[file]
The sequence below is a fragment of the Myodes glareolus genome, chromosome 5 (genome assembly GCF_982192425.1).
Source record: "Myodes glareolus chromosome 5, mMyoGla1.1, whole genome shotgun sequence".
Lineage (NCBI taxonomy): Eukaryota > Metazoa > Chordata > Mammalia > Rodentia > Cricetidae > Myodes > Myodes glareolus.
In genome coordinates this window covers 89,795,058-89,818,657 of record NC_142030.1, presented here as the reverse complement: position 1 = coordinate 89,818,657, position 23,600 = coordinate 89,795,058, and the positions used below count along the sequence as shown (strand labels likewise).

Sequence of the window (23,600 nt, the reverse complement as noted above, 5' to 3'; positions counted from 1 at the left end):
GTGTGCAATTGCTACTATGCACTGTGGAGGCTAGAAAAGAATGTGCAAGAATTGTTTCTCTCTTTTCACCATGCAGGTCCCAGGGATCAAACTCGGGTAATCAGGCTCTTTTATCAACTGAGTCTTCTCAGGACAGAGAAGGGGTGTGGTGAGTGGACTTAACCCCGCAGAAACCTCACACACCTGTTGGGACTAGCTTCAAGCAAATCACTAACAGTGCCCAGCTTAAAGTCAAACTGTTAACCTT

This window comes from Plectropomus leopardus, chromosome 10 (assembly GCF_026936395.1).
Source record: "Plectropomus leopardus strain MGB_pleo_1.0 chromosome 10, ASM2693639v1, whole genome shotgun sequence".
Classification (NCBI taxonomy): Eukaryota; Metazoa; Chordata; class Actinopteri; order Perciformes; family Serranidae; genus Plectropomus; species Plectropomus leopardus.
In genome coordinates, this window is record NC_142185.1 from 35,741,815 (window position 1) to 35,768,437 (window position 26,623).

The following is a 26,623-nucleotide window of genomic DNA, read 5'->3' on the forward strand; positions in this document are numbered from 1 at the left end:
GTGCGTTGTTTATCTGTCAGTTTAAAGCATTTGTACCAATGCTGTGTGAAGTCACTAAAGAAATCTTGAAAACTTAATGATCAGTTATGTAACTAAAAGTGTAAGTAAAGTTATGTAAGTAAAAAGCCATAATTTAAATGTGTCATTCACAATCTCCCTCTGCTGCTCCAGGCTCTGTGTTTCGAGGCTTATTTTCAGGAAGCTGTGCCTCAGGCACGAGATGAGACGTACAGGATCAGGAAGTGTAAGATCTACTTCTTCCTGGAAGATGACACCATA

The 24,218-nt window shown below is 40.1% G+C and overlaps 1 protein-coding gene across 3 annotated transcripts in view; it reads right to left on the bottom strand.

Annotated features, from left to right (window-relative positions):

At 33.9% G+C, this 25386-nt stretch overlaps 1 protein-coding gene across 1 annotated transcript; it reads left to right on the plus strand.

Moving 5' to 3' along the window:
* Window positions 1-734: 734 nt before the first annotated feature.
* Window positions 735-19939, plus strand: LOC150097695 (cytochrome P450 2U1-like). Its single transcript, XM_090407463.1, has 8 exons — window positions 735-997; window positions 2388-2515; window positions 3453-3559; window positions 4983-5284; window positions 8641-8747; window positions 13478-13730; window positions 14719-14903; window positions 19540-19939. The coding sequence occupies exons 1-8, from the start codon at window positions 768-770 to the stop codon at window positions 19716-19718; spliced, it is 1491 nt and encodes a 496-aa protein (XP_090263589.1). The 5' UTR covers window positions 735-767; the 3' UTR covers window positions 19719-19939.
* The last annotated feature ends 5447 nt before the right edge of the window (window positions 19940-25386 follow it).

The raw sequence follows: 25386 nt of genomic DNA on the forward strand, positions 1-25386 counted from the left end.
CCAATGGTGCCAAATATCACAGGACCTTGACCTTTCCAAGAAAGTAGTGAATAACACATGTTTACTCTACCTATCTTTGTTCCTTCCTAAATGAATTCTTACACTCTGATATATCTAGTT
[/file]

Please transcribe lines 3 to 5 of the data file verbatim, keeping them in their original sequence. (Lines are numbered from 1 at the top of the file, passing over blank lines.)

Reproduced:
Lineage (NCBI taxonomy): Eukaryota > Metazoa > Chordata > Mammalia > Rodentia > Cricetidae > Myodes > Myodes glareolus.
In genome coordinates this window covers 89,795,058-89,818,657 of record NC_142030.1, presented here as the reverse complement: position 1 = coordinate 89,818,657, position 23,600 = coordinate 89,795,058, and the positions used below count along the sequence as shown (strand labels likewise).

Sequence of the window (23,600 nt, the reverse complement as noted above, 5' to 3'; positions counted from 1 at the left end):